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Assets and aspirations: Carbon management opportunities in remote indigenous communities

Stewart, Joanne (2016) Assets and aspirations: Carbon management opportunities in remote indigenous communities. PhD thesis, Murdoch University.

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Two current pressing global challenges, climate change due to anthropogenic carbon emissions and poverty, are inextricably intertwined. In Australia these two issues are particularly pertinent. The nation is one of the highest per capita carbon emitters in the world, and despite being one of the most developed, the socio-economic disadvantage of its Indigenous peoples continues. This thesis provides a contribution to the dual fields of resilient and sustainable community development and climate change mitigation, with a sub-focus on asset-based assessment models for enabling community-directed low-carbon development in remote Indigenous communities.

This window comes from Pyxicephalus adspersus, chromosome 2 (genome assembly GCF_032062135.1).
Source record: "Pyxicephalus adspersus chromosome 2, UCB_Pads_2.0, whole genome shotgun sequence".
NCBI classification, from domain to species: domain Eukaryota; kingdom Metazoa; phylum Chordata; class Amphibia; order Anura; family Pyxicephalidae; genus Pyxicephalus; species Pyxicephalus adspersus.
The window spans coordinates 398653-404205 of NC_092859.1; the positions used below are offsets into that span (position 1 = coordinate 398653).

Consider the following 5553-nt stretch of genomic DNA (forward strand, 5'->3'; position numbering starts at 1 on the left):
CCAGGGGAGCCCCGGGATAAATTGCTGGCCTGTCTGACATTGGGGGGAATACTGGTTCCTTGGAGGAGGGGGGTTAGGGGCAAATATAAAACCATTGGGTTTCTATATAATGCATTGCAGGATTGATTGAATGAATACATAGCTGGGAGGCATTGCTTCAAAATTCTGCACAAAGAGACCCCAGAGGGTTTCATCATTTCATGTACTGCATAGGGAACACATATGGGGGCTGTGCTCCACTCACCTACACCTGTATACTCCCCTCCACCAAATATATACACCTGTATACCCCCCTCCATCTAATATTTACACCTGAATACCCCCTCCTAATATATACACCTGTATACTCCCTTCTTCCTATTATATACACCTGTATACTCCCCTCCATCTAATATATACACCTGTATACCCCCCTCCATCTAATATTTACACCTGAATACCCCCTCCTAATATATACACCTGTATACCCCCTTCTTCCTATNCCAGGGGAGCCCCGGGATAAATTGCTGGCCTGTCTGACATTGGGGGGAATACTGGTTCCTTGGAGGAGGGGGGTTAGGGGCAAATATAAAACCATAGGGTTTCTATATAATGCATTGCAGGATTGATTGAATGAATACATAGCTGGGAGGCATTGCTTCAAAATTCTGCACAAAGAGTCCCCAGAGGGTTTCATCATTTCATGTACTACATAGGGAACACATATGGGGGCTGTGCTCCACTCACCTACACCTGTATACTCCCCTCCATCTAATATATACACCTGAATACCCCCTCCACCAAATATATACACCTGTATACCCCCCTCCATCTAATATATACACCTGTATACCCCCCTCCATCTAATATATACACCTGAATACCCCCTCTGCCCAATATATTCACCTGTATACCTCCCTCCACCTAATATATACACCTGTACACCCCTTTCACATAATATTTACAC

The remaining socio-economic disparities between Indigenous and non-Indigenous Australians has revealed a need for an alternative approach to the past policy incrementalism that focuses on issues and needs, and improved engagement with remote communities. Therefore, an asset-based model, the Resilient Community and Livelihood Asset Integration Model (ReCLAIM), with a focus on aspirations and a continuous participatory appraisal cycle was developed for application with a community Advisory Committee. The six-step decision support model was applied, via a series of workshops, with two remote Indigenous communities to assist their selection of goal-oriented carbon management strategies.

The application of the model identified the existing and aspirational assets of the communities, their current carbon emission profiles, the carbon management strategies they preferred for their settlement areas, the modelled outcomes and implementation plans. The carbon profiles and strategies selected differed between the two communities highlighting the need for a community-directed approach to understanding the drivers of carbon emissions, removals and mitigation responses. Economic benefits were highlighted with expected cost savings to communities and service providers. The model could be adapted to a variety of contexts including urban municipalities or remote villages in developing countries.

Item Type: Thesis (PhD)
Murdoch Affiliation(s): School of Engineering and Information Technology
United Nations SDGs: Goal 1: No Poverty
Goal 13: Climate Action
Supervisor(s): Anda, Martin and Harper, Richard
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